As the global startup ecosystem has been expanding leaps and bounds, employee equity compensation has also been evolving. Equity Stock Option Plan (ESOP) has been the most popular compensation method for the longest time, but newer equity-based compensation models have gained significant traction as the ecosystems matures and cap tables get complex. One such model is Stock Appreciation Rights (SAR).
In the last blog of our series, Employee Lens, we explored various aspects of owning equity in a startup as an employee, and considerations to be kept in mind while accepting ESOPs. We now delve into another popular compensation scheme.
What is SAR?
In simple words, SAR allows an employee/contractor to receive the increase in value of a company’s stock over a set time. In other words, employees do not directly own shares of their company’s stock. The company compensates by paying the difference in the value of its share price over the vesting period. Employees or independent contractors can be issued SARs.
Is SAR legalized for Private Companies?
In India, the SEBI Benefits Regulations for SARs apply to listed entities.
Issuing SARs by an unlisted company remains unregulated and unrecognised under the SEBI Benefits Regulations or the Companies Act. The Ministry of Corporate Affairs has recognised this gap under the report of the Company Law Committee published in March 2022 (CLC Report).
The CLC Report recommended that:
“The Committee was of the opinion that RSUs and SARs should be recognised under CA-13 through enabling provisions. If these schemes require the issue of further securities by the company, their issuance must be allowed only after shareholders’ approval through a special resolution. … However, where the settlement of such rights do not involve offer or conversion into securities, approval by shareholders need not be mandated.”
As for the US and Singapore, SAR regulations are applicable to both private and public companies. But in Singapore, listed companies have to fulfil further legal obligations under the Listing Manual of the Singapore Exchange Securities Trading Limited.
How is SAR different from ESOP?
There are a few differences between ESOPs and SARs. One of the biggest differentiators is the payment structure.
- In ESOPs, an employee pays the share price when it has vested to be able to exercise its grant. In the case of SAR, employees need not pay anything to get the grant. At the time of exercise, the company pays the share price increase from when SAR was granted to when it is exercised.
- Further, while ESOPs are taxed on exercise price and liquidity both, SARs are only taxed as “salary income” when exercised.
- More importantly, with ESOPs, an employee actually gets to own the shares in the company, while with SARs, there is no ownership, just the benefit in rise of share price.
However, on a fundamental level, in both cases, ESOPs and SARs, employee earns when the company’s share price increases.
What is the process of owning SAR units?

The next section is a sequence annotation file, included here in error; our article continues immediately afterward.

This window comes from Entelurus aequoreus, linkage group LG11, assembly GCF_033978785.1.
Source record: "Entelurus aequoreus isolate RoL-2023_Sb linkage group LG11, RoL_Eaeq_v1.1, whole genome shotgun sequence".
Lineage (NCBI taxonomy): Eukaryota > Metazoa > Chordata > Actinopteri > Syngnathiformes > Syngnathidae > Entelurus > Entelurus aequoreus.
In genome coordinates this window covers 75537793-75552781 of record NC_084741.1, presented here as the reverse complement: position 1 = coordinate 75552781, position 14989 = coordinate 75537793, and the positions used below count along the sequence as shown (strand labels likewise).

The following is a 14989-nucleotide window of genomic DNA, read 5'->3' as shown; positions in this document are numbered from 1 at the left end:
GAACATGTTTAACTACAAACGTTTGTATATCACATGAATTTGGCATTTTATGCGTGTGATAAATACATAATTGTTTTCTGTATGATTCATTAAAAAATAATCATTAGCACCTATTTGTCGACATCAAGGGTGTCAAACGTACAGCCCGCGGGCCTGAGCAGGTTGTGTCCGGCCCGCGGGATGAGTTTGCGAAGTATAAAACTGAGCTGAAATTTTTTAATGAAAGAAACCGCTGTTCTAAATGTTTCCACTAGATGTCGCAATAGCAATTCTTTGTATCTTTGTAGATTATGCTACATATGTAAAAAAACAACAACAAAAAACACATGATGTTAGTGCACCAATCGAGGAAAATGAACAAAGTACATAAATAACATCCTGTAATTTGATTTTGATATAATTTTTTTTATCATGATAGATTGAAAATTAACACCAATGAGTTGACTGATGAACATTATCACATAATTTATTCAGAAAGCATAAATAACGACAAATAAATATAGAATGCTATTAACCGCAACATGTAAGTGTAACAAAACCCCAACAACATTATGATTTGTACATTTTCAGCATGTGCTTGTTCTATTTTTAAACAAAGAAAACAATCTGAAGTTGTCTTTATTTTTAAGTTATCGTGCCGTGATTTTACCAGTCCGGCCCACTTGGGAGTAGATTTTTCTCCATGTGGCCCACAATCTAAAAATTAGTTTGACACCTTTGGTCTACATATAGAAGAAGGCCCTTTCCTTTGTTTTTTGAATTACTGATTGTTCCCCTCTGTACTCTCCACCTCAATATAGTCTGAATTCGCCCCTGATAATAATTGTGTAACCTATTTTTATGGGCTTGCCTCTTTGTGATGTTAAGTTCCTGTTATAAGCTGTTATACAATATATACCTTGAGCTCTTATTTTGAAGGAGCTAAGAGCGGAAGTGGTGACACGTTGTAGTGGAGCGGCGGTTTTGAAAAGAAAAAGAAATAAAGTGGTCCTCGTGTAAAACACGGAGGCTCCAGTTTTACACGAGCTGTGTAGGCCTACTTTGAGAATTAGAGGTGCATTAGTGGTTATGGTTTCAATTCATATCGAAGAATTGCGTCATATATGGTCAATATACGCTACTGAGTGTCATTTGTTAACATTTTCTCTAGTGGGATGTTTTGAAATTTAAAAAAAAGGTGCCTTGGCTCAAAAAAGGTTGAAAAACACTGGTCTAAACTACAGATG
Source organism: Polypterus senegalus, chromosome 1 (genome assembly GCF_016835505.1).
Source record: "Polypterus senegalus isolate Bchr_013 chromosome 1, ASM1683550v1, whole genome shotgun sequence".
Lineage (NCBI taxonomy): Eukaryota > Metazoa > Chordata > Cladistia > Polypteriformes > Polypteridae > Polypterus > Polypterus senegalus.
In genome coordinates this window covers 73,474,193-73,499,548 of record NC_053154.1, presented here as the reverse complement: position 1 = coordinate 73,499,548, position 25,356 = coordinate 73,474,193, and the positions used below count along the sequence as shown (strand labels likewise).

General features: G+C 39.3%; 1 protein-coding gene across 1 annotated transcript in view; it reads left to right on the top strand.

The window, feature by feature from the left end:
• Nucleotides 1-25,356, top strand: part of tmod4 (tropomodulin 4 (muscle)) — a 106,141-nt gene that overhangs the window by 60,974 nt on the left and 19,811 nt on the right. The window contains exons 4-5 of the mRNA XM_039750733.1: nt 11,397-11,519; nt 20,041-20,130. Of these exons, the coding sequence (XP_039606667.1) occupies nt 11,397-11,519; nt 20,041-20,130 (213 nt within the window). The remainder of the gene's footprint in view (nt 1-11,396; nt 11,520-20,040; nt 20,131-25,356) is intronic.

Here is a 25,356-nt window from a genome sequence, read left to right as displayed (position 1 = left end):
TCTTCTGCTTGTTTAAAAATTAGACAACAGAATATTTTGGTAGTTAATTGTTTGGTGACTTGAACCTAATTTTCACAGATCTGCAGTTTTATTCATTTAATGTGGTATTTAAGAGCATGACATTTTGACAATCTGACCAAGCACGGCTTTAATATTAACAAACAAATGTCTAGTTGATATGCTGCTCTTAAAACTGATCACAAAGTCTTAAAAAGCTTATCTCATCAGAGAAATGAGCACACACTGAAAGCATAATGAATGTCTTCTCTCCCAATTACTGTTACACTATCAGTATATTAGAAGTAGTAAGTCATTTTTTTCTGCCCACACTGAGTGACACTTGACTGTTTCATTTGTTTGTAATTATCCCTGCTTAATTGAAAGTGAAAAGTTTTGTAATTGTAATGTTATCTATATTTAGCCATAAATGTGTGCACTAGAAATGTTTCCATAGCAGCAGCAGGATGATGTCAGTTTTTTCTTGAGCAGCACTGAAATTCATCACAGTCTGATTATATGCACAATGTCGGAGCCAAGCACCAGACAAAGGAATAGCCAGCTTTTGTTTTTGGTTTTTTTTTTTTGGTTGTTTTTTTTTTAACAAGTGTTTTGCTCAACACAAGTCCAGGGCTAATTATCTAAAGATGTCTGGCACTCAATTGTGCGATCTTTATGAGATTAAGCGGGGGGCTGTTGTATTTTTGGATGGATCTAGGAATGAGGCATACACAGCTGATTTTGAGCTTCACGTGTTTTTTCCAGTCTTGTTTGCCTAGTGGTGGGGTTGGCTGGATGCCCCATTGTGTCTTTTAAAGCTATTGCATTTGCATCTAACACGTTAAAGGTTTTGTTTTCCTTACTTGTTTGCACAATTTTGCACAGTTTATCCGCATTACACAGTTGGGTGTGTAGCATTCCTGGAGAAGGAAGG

To start with, out of the option pool set by the company early on, the company grants SAR units, which provide the eligible employees with the ability to profit from the increase in the value of a set number of shares of the issuing company, over and above the price specified in the SARs Grant. This is established under the SAR scheme set up by the company.
This SAR Grant has to follow the vesting period set by the company. Once the vesting period is complete, the employees can exercise or retire their earned SARs within the exercise period stipulated under the SARs scheme.
At the time of exercise, the company pays the difference in share price from the issue to the exercise date. This compensation can be settled wholly in shares, cash, or a combination. Once the issuing company settles the SARs, they are considered retired.
Let’s say you were granted stock appreciation rights on ten shares of your company ABC’s stock, valued at $10 per share.
Over time, the share price increases from $10 to $12.
Then you will receive $2 per share since that was the increased value. So at $2 per share, you will receive $20 total ($2 x 10 = $20).
Risks Associated With SARs
While SARs are usually seen as flexible compensation method, it is not foolproof and has its own sets of risks.
Most importantly, since the benefit for an employee is based on company’s share price, it may not always turn fruitful. There is no guarantee that a company’s share price will increase over the vesting period, and this can be because of host of reasons.
For example, economic downturns as seen in 2008 and 2020, startup funding winters as seen in 2022, company not faring well compared to competitive landscape or major companies entering the sector thus causing disruption, or anything else. At the end of the day, an employee has no direct control over the company’s performance.
SARs have vesting schedules, which means an employee must fulfill certain conditions like staying in the company for a certain period or perform as per pre-decided metrics, etc. Hence, in the case of termination or resignation before the vesting period, an employee may lose their SARs. However, there are some companies which factor in these scenarios in ther SAR policy and look to compensate the employees fairly. Hence, it is important to read policy documents clearly and ask for company’s stance in such circumstances early on.
Furthermore, SARs have an expiration date, i.e. once the grant has vested, the employee has to exercise its grant in a specified period or the grant expires.
Therefore, it is very important to understand the pros and cons of the stock being granted by your company. Read the policy documents clearly and seek advice, when needed. For any questions, please write to us at email@example.com
Thanks for reading till the end; this is an excellent start to building your equity compensation knowledge. Stay tuned!